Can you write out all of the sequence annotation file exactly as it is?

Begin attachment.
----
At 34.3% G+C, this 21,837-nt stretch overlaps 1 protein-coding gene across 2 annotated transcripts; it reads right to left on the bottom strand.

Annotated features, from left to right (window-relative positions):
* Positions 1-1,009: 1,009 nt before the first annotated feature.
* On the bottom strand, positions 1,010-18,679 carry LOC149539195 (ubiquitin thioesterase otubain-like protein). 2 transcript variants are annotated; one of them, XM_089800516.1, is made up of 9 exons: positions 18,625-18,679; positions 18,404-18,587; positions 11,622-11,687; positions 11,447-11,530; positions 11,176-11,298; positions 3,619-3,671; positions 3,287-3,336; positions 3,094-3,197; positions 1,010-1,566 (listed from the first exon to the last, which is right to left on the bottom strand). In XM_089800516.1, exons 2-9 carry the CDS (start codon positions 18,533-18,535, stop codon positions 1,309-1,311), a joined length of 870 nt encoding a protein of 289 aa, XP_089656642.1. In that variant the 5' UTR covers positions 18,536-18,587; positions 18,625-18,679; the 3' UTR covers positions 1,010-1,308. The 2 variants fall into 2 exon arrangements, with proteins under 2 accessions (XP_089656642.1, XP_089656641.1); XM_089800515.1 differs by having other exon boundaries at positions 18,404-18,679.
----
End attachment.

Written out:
At 34.3% G+C, this 21,837-nt stretch overlaps 1 protein-coding gene across 2 annotated transcripts; it reads right to left on the bottom strand.

Annotated features, from left to right (window-relative positions):
* Positions 1-1,009: 1,009 nt before the first annotated feature.
* On the bottom strand, positions 1,010-18,679 carry LOC149539195 (ubiquitin thioesterase otubain-like protein). 2 transcript variants are annotated; one of them, XM_089800516.1, is made up of 9 exons: positions 18,625-18,679; positions 18,404-18,587; positions 11,622-11,687; positions 11,447-11,530; positions 11,176-11,298; positions 3,619-3,671; positions 3,287-3,336; positions 3,094-3,197; positions 1,010-1,566 (listed from the first exon to the last, which is right to left on the bottom strand). In XM_089800516.1, exons 2-9 carry the CDS (start codon positions 18,533-18,535, stop codon positions 1,309-1,311), a joined length of 870 nt encoding a protein of 289 aa, XP_089656642.1. In that variant the 5' UTR covers positions 18,536-18,587; positions 18,625-18,679; the 3' UTR covers positions 1,010-1,308. The 2 variants fall into 2 exon arrangements, with proteins under 2 accessions (XP_089656642.1, XP_089656641.1); XM_089800515.1 differs by having other exon boundaries at positions 18,404-18,679.